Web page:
Focuses on technology, on advances in such areas as aeronautics, electronics, physics, the space sciences, as well as computers and the attendant progress in medicine, robotics, and artificial intelligence. Describes educational resources for elementary and middle school students, including Web sites, CD-ROMs and software, videotapes, books,…

  7. Novel solar cogeneration trough system based on stretched microstructured mylar film

    NASA Astrophysics Data System (ADS)

    Hejmadi, Vic; Shin, Meimei; Kress, Bernard; Giliberto, Alfredo

    2011-05-01

    Hybrid CSP / CPV (Concentrating Solar Power / Concentration Photovoltaic) systems provide a good alternative to traditional CPV systems or CSP trough architectures. Such systems are often described as solar cogeneration systems. Trough systems use mainly the IR portion of the spectrum in order to heat up a pipe in which water is circulating. CPV systems use only the visible portion of the spectrum to produce the photo-voltaic conversion. Due to the achromatic nature of traditional thermal trough CSP systems, it is very unlikely that a CPV system can be integrated with a CSP system, even a low concentration CPV system (LCPV). We propose a novel technique to implement a low concentration CSP/LCPV system which relies on commercially available solar trough concentrators / trackers that use reflective stretched Mylar membranes. However, here the Mylar is embossed with microstructures that act only on the visible portion of the spectrum, leaving the infrared part of the solar spectrum unperturbed. This architecture has many advantages, such as: the existing Mylar-based thermal trough architecture is left unperturbed for optimal thermal conversion, with linear strips of PV cells located a few inches away from the central water pipe; the infrared radiation is focused on the central pipe, away from the PV cells, which remain relatively cool compared to conventional LCPV designs (only visible light (the PV convertible part of the solar spectrum) is diffracted onto the PV cell strips); and the Mylar sheets can be embossed by conventional roll-to-roll processes, with a one-dimensional symmetric micro-structured pattern. We show how the positive master elements are designed and fabricated over a small area (using traditional IC wafer fabrication techniques), and how the Mylar sheets are embossed by a recombined negative nickel shim. We also show that such a system can efficiently filter the visible spectrum and divert it onto the linear strips of PV cells, while leaving the

  8. Optical analysis of a photovoltaic V-trough system installed in western India.

    PubMed

    Maiti, Subarna; Sarmah, Nabin; Bapat, Pratap; Mallick, Tapas K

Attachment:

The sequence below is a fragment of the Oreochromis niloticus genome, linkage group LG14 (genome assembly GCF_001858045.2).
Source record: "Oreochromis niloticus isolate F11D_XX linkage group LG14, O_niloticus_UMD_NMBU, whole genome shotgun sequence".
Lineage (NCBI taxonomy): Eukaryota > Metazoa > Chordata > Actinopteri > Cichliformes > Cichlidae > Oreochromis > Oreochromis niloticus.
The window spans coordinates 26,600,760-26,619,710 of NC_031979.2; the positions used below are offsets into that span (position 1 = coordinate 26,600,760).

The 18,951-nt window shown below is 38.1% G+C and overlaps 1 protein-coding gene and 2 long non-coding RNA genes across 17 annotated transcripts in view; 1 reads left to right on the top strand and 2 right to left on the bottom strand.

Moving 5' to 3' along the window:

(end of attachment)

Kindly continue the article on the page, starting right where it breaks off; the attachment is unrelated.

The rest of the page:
2012-12-20

    The low concentrating photovoltaic (PV) system such as a 2× V-trough system can be a promising choice for enhancing the power output from conventional PV panels with the inclusion of thermal management. This system is more attractive when the reflectors are retrofitted to the stationary PV panels installed in a high aspect ratio in the north-south direction and are tracked 12 times a year manually according to preset angles, thus eliminating the need of diurnal expensive tracking. In the present analysis, a V-trough system facing exactly the south direction is considered, where the tilt angle of the PV panels' row is kept constant at 18.34°. The system is installed on the terrace of CSIR-Central Salt and Marine Chemicals Research Institute in Bhavnagar, Gujarat, India (21.47 N, 71.15 E). The dimension of the entire PV system is 9.64 m×0.55 m. The V-troughs made of anodized aluminum reflectors (70% specular reflectivity) had the same dimensions. An in-house developed; experimentally validated Monte Carlo ray-trace model was used to study the effect of the angular variation of the reflectors throughout a year for the present assembly. Results of the ray trace for the optimized angles showed the maximum simulated optical efficiency to be 85.9%. The spatial distribution of solar intensity over the 0.55 m dimension of the PV panel due to the V-trough reflectors was also studied for the optimized days in periods that included solstices and equinoxes. The measured solar intensity profiles with and without the V-trough system were used to calculate the actual optical efficiencies for several sunny days in the year, and results were validated with the simulated efficiencies within an average error limit of 10%.

  9. Is the Bounty Trough off eastern New Zealand an aborted rift?

    NASA Astrophysics Data System (ADS)

    Grobys, J. W. G.; Gohl, K.; Davy, B.; Uenzelmann-Neben, G.; Deen, T.; Barker, D.

    2007-03-01

    Remarkably little is known about the Cretaceous rifting process between New Zealand and Antarctica that affected the submarine regions within the New Zealand microcontinent. Bounty Trough provides insights into these breakup processes. Here we present results from a combined gravity, multichannel seismic, and wide-angle reflection/refraction seismic transect across the Middle Bounty Trough and interpret these results on the basis of velocity distribution and crustal composition derived from Poisson's ratio and P-wave velocity. The lower crust exhibits a high-velocity (vp ≅ 7 - 7.7 km/s, vs ≅ 3.9 - 4.5 km/s), high-density (ρ = 3.02 kg/cm3) body at the location of the thinnest crust on the profile. Here the crustal thickness is reduced to about 9 km from 22-24 km beneath Chatham Rise and Campbell Plateau. We interpret the high-velocity/density body as a magmatic intrusion into thinned continental crust. Our results show that the Cretaceous opening of Bounty Trough was very likely not the result of back-arc extension caused by collision of the Hikurangi Plateau with the Gondwana margin, but of continental breakup processes related to the separation of New Zealand from Antarctica. Rifting ceased in the Middle Bounty Trough at the onset of seafloor spreading. Comparisons with the Oslo Rift and the Ethiopian/Kenya Rift indicate that all three rift systems show analogous extensional features. From this we derive a stretching model for the Bounty Trough that combines elements of pure shear and simple shear extension.